Beinart writes requiem of liberal Zionism
Richard Silverstein, Tikun Olam
The NY Times op-ed staff has offered Peter Beinart a gift on a silver platter, with his very own essay marking the launch of Zion Square project at the Daily Beast. As far as liberal Zionism is concerned, the pages of the New York Times are the gift that keeps on giving. Naturally, there are many flaws in Beinart’s op-ed along with a few useful passages. The deficiencies are of a piece with my critique of Zion Square published here a few days ago.
One of the impetuses that gave rise to the piece is Beinart’s and, by extension, liberal Zionism’s panic in the face of the BDS movement. In order to maintain their human rights credentials, Beinart must prove to the world that BDS is a violation of the human rights of Israeli Jews. So this is the way he formulates the BDS mission:
Boycott, Divestment and Sanctions (B.D.S.), which calls not only for boycotting all Israeli products and ending the occupation of the West Bank but also demands the right of millions of Palestinian refugees to return to their homes — an agenda that, if fulfilled, could dismantle Israel as a Jewish state.
You will note that there isn’t a single reference to the moral problem of the Nakba. Any injustice it represents is drowned out by the “injustice” of taking away Israel as a Jewish state. Further, Beinart deliberately overstates what would happen if the Right of Return was implemented. While millions might be eligible to return. Millions would not return, especially if they were offered generous financial reparations encouraging them to remain where they are or settle in the new state of Palestine. The Geneva Initiative estimated that the number of actual returnees would be in the mid-hundreds of thousands. But even if the number was 1-million or more, it would not “dismantle” Israel as a state, Jewish or otherwise.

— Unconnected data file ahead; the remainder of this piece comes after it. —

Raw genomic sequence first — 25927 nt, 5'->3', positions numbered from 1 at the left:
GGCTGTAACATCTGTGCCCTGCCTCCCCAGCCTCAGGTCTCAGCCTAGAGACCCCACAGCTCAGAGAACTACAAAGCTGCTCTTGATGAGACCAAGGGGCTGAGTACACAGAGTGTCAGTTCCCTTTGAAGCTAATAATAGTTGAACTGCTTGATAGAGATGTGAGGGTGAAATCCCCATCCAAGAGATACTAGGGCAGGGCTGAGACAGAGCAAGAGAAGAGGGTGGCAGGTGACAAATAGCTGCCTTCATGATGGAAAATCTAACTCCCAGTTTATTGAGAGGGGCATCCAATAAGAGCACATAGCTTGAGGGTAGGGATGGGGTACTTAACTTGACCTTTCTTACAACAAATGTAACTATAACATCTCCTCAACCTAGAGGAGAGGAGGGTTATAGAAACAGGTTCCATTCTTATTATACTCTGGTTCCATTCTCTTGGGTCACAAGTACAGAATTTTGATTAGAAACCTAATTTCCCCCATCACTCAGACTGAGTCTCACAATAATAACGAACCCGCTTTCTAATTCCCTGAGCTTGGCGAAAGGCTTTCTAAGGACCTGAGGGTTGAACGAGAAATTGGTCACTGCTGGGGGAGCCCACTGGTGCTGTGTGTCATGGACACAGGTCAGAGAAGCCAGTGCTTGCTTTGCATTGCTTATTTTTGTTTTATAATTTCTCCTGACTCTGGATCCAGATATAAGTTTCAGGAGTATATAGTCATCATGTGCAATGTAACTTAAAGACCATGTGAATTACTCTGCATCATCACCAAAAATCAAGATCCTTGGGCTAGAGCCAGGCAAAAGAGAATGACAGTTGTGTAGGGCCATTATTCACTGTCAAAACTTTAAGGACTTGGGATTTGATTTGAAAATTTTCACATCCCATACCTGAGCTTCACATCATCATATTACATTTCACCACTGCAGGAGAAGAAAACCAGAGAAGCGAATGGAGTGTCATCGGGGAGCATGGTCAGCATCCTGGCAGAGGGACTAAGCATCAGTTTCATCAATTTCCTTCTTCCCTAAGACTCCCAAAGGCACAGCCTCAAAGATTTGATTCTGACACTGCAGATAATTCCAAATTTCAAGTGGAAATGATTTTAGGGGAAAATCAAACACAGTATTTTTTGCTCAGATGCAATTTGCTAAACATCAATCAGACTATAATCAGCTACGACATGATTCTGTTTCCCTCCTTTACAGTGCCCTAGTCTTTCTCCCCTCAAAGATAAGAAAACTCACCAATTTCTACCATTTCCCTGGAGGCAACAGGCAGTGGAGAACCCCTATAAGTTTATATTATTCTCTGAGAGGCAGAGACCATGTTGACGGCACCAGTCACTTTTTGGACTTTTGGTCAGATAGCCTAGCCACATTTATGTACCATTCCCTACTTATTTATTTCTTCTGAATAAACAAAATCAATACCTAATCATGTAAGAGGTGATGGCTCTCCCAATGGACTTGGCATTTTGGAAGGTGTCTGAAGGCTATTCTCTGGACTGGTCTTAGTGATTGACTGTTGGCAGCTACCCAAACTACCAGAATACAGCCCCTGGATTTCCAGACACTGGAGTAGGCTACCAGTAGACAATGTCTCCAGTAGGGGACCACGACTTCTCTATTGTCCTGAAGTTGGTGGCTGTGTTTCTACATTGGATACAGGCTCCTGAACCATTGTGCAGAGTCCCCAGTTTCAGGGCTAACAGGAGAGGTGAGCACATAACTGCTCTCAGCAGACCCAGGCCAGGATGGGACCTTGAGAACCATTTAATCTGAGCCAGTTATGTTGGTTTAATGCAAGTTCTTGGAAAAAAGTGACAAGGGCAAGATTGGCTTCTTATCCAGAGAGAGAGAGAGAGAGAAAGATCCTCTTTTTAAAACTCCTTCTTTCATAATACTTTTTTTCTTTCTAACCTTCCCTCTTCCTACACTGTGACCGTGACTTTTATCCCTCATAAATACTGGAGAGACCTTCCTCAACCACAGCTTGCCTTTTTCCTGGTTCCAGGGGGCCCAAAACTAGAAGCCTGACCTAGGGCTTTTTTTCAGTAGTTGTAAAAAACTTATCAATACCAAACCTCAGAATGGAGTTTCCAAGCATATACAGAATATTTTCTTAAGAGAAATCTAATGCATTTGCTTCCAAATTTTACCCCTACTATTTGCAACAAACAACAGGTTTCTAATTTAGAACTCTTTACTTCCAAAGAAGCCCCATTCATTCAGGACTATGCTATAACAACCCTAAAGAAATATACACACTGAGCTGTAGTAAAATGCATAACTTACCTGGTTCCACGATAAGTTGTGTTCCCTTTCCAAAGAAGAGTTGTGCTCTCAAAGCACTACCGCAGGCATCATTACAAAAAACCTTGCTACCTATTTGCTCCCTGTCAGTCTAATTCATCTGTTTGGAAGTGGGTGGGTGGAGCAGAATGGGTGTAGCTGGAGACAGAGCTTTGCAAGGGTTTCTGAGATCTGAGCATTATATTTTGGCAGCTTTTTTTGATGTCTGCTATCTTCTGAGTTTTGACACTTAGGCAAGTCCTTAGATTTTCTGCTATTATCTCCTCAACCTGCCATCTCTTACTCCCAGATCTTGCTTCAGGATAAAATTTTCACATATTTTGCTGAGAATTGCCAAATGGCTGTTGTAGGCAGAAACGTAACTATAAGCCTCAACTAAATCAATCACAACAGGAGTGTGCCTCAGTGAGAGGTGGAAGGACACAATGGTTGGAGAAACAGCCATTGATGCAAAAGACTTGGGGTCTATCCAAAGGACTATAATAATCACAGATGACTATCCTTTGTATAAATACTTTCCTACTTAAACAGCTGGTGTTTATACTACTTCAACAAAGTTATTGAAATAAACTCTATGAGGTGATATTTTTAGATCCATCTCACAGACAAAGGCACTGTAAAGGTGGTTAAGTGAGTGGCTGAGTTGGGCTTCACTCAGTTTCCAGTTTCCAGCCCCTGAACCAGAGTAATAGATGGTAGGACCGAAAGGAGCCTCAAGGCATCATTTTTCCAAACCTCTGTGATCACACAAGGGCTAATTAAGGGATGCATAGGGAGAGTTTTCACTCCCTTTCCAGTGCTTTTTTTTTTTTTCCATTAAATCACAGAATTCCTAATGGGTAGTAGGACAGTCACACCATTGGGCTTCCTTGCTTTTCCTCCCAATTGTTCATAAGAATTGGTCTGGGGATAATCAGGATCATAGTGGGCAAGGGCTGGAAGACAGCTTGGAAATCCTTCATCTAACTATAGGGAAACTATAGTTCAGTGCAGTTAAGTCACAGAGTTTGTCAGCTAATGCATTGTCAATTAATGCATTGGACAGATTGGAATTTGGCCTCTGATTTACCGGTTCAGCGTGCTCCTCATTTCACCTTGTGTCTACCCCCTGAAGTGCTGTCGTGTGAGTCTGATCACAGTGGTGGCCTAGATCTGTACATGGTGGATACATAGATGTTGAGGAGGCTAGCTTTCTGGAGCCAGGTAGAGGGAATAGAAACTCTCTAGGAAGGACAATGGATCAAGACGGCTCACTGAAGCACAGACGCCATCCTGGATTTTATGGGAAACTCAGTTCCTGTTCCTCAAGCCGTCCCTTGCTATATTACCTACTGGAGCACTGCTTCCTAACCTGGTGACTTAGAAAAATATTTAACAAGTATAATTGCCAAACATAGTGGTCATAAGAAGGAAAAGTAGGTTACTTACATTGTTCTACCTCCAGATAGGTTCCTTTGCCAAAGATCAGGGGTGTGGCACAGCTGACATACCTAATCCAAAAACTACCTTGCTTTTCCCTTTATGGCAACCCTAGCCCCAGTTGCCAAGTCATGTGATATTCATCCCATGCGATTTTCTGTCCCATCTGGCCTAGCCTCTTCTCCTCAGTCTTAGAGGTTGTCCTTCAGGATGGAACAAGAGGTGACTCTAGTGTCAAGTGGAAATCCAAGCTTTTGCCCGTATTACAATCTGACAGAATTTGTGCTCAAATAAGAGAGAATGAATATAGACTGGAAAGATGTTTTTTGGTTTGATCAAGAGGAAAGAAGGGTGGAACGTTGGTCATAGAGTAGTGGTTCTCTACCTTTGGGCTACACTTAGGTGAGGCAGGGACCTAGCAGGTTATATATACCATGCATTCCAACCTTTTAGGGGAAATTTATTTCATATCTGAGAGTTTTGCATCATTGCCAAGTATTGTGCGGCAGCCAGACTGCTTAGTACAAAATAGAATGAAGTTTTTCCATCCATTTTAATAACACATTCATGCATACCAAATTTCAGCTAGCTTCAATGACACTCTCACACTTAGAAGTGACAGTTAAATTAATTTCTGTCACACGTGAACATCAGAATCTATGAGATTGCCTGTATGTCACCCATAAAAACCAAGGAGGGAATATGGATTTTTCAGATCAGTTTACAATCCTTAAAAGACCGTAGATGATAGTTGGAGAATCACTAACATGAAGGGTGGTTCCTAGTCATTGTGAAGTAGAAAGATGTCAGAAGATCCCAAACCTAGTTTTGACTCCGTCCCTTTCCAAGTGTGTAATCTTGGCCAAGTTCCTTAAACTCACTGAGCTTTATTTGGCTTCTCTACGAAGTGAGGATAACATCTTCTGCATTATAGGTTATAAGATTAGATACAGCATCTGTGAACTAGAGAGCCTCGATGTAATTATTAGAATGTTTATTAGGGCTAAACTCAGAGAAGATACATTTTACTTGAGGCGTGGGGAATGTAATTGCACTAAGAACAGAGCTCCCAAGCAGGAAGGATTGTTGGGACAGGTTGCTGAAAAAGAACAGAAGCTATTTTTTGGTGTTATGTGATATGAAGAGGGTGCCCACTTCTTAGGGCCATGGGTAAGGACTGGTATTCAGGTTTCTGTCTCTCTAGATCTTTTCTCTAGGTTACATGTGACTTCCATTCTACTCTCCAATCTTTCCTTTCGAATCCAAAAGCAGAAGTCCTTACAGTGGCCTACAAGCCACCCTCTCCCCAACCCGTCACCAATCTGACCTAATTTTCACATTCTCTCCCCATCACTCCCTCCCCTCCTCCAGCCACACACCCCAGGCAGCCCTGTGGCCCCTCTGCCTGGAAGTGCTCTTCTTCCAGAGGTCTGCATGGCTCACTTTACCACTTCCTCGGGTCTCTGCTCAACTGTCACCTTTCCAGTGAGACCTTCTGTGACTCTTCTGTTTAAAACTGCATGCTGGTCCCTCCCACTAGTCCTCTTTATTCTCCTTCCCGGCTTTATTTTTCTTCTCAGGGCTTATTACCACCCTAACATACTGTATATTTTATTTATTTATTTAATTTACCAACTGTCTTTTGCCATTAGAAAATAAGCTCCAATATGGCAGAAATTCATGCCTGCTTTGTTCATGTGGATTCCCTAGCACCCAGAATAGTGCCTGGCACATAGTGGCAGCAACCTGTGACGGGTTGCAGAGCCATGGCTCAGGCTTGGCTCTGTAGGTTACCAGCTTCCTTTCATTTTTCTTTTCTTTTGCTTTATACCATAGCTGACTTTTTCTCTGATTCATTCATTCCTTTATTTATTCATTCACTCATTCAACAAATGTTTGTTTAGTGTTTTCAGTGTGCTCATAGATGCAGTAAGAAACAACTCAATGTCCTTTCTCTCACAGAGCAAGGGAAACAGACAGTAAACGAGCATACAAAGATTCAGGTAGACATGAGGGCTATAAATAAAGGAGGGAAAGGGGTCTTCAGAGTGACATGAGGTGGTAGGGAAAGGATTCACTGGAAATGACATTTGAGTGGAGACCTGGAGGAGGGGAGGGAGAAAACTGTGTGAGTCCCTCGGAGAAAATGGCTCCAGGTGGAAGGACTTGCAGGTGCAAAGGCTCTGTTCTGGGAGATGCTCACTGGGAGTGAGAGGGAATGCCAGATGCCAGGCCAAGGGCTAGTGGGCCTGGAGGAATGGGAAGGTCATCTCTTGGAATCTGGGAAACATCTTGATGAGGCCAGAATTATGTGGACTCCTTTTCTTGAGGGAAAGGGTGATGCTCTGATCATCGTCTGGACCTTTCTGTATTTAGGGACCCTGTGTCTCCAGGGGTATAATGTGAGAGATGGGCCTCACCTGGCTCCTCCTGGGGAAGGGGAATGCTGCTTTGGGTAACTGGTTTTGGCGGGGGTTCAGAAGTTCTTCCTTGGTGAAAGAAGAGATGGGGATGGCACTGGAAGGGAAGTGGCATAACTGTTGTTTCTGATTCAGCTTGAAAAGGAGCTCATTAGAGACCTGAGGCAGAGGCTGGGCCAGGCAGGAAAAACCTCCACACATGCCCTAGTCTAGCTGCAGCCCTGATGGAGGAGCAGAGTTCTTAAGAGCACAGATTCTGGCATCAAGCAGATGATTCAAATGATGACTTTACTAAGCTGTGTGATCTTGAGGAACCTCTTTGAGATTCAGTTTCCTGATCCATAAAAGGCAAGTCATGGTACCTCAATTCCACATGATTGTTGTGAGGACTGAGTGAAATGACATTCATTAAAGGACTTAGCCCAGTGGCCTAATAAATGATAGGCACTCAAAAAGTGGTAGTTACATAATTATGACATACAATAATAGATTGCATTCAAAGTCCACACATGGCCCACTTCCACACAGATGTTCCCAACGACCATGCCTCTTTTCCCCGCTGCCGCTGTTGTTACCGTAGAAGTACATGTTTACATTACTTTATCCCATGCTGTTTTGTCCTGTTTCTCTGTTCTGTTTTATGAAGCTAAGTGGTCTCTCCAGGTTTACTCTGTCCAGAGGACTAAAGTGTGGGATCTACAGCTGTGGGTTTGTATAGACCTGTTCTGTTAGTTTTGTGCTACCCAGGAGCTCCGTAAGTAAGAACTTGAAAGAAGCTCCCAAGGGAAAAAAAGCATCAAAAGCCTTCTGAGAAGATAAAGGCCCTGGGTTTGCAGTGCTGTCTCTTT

Recognizing the Right of Return would rectify a fundamental moral failing in Israel’s founding, one that forever destroys the State’s claim to embody its Declaration of Independence. As I’ve argued here before, the Nakba is Israel’s Original Sin, just as slavery is America’s. Allowing the return of those refugees who wish to will help turn Israel into a truly moral, democratic state. It can still be a Jewish state, but it will also have to be a state for its Arab citizens. In short, and in Azmi Bishara’s memorable phrase, a state for all its citizens, not just Jews.
Beinart also falsely imputes a motive of destroying Israel to BDS by saying:
“Israel’s adversaries [BDS supporters] use the illegitimacy of the occupation to delegitimize democratic Israel.”
It is not BDSers who use the Occupation to delegitimize Israel. It is the Occupation itself that delegitimizes Israel. Those in BDS didn’t do this to Israel. Israel did it to itself. BDS’ stated mission does not include any reference to destroying or delegitimizing Israel.